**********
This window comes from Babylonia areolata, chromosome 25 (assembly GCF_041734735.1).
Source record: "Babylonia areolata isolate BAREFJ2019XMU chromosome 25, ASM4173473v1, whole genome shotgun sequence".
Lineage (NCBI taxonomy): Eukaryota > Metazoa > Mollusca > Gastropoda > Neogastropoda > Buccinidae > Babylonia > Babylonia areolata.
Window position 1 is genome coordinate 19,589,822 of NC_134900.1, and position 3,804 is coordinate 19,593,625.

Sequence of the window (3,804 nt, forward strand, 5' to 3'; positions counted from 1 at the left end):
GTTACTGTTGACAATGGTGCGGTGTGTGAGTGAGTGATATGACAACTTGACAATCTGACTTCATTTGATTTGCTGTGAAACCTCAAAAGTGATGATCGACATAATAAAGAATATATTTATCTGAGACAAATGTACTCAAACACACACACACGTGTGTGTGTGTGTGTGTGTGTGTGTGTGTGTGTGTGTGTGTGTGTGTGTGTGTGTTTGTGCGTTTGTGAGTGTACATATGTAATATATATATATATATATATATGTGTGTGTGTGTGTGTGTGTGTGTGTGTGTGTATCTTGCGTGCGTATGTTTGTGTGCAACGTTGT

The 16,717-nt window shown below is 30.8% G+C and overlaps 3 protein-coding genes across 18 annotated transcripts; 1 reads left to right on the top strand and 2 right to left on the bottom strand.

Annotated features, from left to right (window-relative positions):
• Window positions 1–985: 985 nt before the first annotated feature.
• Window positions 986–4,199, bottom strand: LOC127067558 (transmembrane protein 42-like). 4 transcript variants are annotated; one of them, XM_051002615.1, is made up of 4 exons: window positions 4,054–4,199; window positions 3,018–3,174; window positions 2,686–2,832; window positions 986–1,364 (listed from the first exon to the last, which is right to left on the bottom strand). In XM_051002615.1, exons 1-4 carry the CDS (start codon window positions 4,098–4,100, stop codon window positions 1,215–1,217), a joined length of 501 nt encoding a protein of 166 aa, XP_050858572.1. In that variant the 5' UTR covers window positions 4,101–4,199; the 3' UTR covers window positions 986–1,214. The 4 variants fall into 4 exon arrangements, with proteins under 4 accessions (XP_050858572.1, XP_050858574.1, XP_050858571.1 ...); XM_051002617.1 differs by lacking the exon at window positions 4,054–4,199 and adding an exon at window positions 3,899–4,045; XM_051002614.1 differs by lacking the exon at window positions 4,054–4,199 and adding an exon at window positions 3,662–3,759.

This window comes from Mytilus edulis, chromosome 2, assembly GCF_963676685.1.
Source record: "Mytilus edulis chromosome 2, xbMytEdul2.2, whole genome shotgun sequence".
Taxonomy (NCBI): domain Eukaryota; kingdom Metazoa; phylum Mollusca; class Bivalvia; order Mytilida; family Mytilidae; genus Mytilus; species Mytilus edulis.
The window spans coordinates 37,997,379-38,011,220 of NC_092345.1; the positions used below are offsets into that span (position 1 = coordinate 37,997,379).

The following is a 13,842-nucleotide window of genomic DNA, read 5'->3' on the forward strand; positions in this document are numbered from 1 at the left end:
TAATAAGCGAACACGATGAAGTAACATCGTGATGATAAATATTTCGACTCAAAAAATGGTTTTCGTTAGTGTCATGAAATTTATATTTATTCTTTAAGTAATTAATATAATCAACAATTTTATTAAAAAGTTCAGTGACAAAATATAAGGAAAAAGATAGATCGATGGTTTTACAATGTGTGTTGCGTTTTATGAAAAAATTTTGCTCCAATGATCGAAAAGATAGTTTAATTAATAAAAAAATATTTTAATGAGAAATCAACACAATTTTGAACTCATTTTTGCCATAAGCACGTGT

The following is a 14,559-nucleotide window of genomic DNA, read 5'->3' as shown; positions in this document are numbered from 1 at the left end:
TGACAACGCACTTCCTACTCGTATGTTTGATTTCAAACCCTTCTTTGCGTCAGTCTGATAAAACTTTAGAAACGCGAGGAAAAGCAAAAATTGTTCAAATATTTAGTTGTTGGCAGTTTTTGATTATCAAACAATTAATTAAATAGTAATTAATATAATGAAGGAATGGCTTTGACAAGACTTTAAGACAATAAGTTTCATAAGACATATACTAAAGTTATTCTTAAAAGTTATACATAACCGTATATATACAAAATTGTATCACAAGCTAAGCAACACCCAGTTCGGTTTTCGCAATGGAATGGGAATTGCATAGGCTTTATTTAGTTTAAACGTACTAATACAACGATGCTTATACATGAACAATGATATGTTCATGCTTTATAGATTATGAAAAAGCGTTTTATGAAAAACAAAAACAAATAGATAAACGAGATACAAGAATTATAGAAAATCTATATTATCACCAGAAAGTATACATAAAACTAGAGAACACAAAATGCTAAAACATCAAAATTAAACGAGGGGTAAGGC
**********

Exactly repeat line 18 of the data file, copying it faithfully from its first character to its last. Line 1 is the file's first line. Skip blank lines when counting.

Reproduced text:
TGACAACGCACTTCCTACTCGTATGTTTGATTTCAAACCCTTCTTTGCGTCAGTCTGATAAAACTTTAGAAACGCGAGGAAAAGCAAAAATTGTTCAAATATTTAGTTGTTGGCAGTTTTTGATTATCAAACAATTAATTAAATAGTAATTAATATAATGAAGGAATGGCTTTGACAAGACTTTAAGACAATAAGTTTCATAAGACATATACTAAAGTTATTCTTAAAAGTTATACATAACCGTATATATACAAAATTGTATCACAAGCTAAGCAACACCCAGTTCGGTTTTCGCAATGGAATGGGAATTGCATAGGCTTTATTTAGTTTAAACGTACTAATACAACGATGCTTATACATGAACAATGATATGTTCATGCTTTATAGATTATGAAAAAGCGTTTTATGAAAAACAAAAACAAATAGATAAACGAGATACAAGAATTATAGAAAATCTATATTATCACCAGAAAGTATACATAAAACTAGAGAACACAAAATGCTAAAACATCAAAATTAAACGAGGGGTAAGGC